Background: Several studies based on claims data have reported underutilization of evidence-based heart failure (HF) therapies. The degree to which these estimates fail to account for therapeutic contraindications is unclear. Methods: We identified patients with HF and left ventricular ejection fraction ≤45% seen between January 1, 2010, and July 1, 2010, at a tertiary care Veterans Affairs Medical Center. Medical records were abstracted to evaluate utilization of and contraindications to β-blocker, angiotensin-converting enzyme inhibitor, aldosterone antagonist, anticoagulation for atrial fibrillation, implantable cardioverter-defibrillator, and cardiac resynchronization therapies. Results: Of the 178 patients with HF and an ejection fraction ≤45%, 78 (44%) received every guideline-recommended therapy. After accounting for medical contraindications, 77 (72%) of 107 patients received every guideline-recommended therapy. Adherence to recommendations for β-blocker (98%), angiotensin-converting enzyme inhibitor/angiotensin blocker (95%), and anticoagulation (97%) were better than adherence to implantable cardioverter-defibrillator (82%), cardiac resynchronization therapy (59%), or aldosterone antagonist (51%) recommendations. In adjusted analysis, lower New York Heart Association functional class and care by a cardiologist were associated with improved guideline adherence (P <.001). Conclusions: Many patients with HF have therapeutic contraindications, and a failure to account for these may lead to a large underestimation of the true guideline adherence rates.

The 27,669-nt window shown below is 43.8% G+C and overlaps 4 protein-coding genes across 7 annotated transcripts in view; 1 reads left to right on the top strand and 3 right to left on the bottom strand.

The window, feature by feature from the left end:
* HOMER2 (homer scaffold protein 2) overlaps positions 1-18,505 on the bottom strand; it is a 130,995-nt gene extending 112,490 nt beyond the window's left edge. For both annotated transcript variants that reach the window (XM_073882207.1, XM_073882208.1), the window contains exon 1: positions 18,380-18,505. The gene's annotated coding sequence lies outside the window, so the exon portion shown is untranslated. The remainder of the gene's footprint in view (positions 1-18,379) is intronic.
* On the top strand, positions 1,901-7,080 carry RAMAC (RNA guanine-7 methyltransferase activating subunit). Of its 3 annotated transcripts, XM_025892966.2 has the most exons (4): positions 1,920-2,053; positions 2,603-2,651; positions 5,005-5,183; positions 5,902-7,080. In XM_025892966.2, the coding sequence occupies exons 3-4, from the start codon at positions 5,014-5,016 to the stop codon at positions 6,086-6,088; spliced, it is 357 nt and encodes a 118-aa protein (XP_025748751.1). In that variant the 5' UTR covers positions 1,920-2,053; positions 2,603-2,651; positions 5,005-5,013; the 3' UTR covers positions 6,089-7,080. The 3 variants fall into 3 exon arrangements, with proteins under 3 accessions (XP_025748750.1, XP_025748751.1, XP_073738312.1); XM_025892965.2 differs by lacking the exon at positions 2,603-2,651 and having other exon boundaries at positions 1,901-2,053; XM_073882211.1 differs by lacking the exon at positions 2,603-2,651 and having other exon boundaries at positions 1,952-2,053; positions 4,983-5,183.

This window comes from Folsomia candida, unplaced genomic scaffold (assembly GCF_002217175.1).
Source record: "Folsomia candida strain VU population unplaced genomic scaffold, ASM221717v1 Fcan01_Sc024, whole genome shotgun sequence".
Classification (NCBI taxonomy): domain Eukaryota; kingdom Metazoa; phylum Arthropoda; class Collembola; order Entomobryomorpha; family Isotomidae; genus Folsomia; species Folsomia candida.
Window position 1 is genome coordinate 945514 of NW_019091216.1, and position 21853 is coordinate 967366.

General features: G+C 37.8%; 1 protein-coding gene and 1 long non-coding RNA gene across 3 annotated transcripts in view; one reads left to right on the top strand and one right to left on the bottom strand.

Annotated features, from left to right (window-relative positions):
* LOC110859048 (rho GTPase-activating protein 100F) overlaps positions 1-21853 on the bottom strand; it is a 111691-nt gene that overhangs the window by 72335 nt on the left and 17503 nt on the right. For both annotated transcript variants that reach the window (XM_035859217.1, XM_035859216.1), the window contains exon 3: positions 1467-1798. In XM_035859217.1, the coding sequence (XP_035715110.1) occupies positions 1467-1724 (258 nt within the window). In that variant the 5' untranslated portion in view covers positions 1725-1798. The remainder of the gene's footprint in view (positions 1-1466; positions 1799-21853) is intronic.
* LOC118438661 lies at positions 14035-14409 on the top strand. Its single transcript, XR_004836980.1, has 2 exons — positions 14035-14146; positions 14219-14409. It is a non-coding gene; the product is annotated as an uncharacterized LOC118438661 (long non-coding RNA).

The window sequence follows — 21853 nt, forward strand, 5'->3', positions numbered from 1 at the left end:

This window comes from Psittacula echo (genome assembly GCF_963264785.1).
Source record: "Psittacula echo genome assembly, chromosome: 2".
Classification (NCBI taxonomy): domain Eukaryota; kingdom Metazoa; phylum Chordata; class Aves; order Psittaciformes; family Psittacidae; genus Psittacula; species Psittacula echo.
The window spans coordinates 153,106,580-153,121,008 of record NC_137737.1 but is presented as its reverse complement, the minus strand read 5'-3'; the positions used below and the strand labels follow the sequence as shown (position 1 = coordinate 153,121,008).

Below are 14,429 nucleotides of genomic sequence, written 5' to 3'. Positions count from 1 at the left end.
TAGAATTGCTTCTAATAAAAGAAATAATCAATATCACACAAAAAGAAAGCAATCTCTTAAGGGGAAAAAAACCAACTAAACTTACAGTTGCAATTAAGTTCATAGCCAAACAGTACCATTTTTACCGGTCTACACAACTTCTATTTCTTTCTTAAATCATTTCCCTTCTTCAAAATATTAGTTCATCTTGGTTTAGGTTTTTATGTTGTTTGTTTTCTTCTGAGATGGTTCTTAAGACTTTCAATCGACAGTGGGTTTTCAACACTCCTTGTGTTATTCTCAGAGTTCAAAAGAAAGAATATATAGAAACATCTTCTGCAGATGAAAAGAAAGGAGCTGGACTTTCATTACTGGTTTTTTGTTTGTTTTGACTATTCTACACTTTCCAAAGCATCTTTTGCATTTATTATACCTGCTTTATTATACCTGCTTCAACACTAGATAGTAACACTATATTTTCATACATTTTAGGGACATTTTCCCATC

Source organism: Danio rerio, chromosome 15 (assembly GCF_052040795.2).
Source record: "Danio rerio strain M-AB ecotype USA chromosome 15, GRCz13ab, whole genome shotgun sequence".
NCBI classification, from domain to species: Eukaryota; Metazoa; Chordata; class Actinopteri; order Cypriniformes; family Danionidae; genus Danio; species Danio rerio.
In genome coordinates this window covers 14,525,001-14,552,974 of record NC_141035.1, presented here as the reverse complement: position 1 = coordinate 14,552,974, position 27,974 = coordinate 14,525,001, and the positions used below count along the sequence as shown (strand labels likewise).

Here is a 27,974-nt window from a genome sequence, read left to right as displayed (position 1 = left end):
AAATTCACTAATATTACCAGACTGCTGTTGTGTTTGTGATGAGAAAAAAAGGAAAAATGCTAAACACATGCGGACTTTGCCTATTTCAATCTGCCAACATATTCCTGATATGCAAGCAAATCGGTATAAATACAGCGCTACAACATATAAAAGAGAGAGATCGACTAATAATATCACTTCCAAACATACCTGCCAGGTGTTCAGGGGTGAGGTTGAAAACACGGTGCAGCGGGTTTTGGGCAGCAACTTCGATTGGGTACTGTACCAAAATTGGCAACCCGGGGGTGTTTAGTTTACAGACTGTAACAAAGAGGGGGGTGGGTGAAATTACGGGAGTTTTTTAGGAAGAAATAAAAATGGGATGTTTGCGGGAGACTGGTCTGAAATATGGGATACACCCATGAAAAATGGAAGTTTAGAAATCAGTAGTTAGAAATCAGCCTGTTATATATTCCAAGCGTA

ASJC Scopus subject areas
- Cardiology and Cardiovascular Medicine